Ambassador Celorio explains that the role of the consulates of Mexico in the U.S. has expanded into new areas with the purpose of empowering the Mexican community so they can fully integrate into the host society.[xv] She refers to this "consular activity with a prominent focus on diplomatic and social issues" as Consular Diplomacy.[xvi]
A significant contribution of this chapter is the definition of Consular Diplomacy, which refers "to the handling of international relations via peripheric organizations (consulates) -in their consular districts-, with local authorities, the host society, and its migrant community to protect their rights and improve their well-being."[xvii]
In Trump's era, the Ambassador indicates that Mexico has recognized Consular Diplomacy as one of its foreign policy main advantages to protect its national interests and the ones of its community living abroad.[xviii]
In the case of CaliBaja, the Transborder Consular Diplomacy is executed in the context of a highly intimate cooperation between authorities on both sides of the border. And these authorities and society have responded to Washington's policies by putting first the regional and border community interests.[xix]
As an example of the Transborder Consular Diplomacy, Celorio describes the participation of the San Diego consulate in the binational border security meetings, Custom and Border Protection's (CBP) leadership training, and the consular office inside CBPs facility at the San Ysidro Point of Entry.[xx]
For me, the participation of border consulates in the binational border security meetings is a perfect example of Consular Diplomacy as defined by Maaike Okano-Heijmans in "Change in Consular Assistance and the Emergence of Consular Diplomacy,"
Consular officers participate in local meetings that deal with federal and diplomatic issues and negotiate with U.S. federal authorities in their areas of responsibility. The head offices at the capitals do not intervene or participate directly. Still, the meetings nourish the bilateral dialogue at the federal level not only between the Embassy and the Ministry with DHS but with other national stakeholders. Something similar happens with the collaboration on labor issues, particularly the Semana de Derechos Laborales (SDL) or Labor Rights Week.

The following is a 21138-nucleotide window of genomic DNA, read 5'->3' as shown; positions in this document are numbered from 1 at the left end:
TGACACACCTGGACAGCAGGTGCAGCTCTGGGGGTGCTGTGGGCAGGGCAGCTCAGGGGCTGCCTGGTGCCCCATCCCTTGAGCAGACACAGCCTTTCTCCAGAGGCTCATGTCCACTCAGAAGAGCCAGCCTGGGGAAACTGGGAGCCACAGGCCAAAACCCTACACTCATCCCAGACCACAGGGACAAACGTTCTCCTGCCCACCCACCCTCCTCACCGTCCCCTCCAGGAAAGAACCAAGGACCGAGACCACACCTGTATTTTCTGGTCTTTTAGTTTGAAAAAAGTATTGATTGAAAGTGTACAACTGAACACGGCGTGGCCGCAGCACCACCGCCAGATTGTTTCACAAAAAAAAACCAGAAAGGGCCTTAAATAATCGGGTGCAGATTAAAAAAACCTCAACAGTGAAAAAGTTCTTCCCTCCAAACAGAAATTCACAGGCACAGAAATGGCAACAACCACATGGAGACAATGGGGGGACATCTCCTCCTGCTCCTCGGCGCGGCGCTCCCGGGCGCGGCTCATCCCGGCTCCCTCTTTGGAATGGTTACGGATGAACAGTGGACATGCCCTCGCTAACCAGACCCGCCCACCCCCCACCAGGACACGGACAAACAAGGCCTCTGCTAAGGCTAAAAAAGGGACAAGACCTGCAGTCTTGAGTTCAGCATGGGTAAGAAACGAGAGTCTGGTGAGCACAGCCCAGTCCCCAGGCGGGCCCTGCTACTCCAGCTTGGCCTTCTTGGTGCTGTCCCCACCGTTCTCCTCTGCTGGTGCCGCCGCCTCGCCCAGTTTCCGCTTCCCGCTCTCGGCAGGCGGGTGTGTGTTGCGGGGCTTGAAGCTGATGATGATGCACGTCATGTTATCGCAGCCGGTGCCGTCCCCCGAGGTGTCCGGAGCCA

Ambassador Celerio closes her chapter, stating that no country can overcome alone the social and economic challenges of the 21st century. In some parts of the world, society and the government have decided to enhance efforts and create regions to meet the current reality competitively. The success of the bilateral relationship in the CaliBaja mega-region exemplifies how the Mexico-U.S. border is a source of prosperity and opportunity for both countries.[xxi]
Why read this chapter?
In this paper, Ambassador Celorio identifies the benefits of Consular Diplomacy regarding local issues that impact the overall bilateral relationship. CaliBaja is a significant development as they define themselves as binational and include trade to exchanges and crisis management.
Besides, she states that the Transborder Consular Diplomacy helps create a prosperous, secure, and competitive region. "It is a diplomacy that adds not lessens, that helps to tear down walls and build more bridges and that recognizes that Mexico and the U.S. are more interdependent and are more integrated every day, particularly in the CaliBaja mega-region.[xxii]
I believe that the CaliBaja initiative has many layers that have not yet been studied. For example, one is the issue of Place Branding of a binational mega-region and its impact on the overall Nation Brand. Another one is how a mega-region like CaliBaja can support the exercise of Soft Power in a localized way. Can the region's Soft Power overcome the two countries' unflattering characteristics?
Ambassador Celorio introduces an innovative definition of Consular Diplomacy that goes beyond local issues and transcends borders, which helps develop the concept as practiced by Mexico's consular offices across the United. States.
[i] Celorio, Marcela, “El papel de la diplomacia consular en el contexto transfronterizo: el caso de la CaliBaja" in La Diplomacia Consular Mexicana en los tiempos de Trump, 2018, p. 271.
[ii] Ibid. p. 271-272.
[iii] Ibid. p. 272.
[iv] The CaliBaja mega-region has a population of 6.5 million people and a GDP of 250 billion dollars. Ibid. p 274.
[v] Ibid. p. 273.
[vi] Ibid. p. 273.
[vii] Ibid. p. 274.
[viii] Ibid. p. 275.
[ix] Ibid. p. 275.
[x] Ibid. p. 277.
[xi] Ibid. p. 276.
[xii] Ibid. p. 277.
[xiii] Ibid. p. 277.
[xiv] Ibid. p. 278.
[xv] Ibid. p. 279.
[xvi] Ibid. p. 279.
[xvii] Ibid. p. 280.
[xviii] Ibid. p. 280.
[xix] Ibid. p. 281.
[xx] Ibid. p. 281.
[xxi] Ibid. p. 283.
[xxii] Ibid. p. 284-284.
DISCLAIMER: All views expressed on this blog are that of the author and do not represent the opinions of any other authority, agency, organization, employer, or company.
Rodrigo Márquez Lartigue
Diplomat interested in the development of Consular and Public Diplomacies.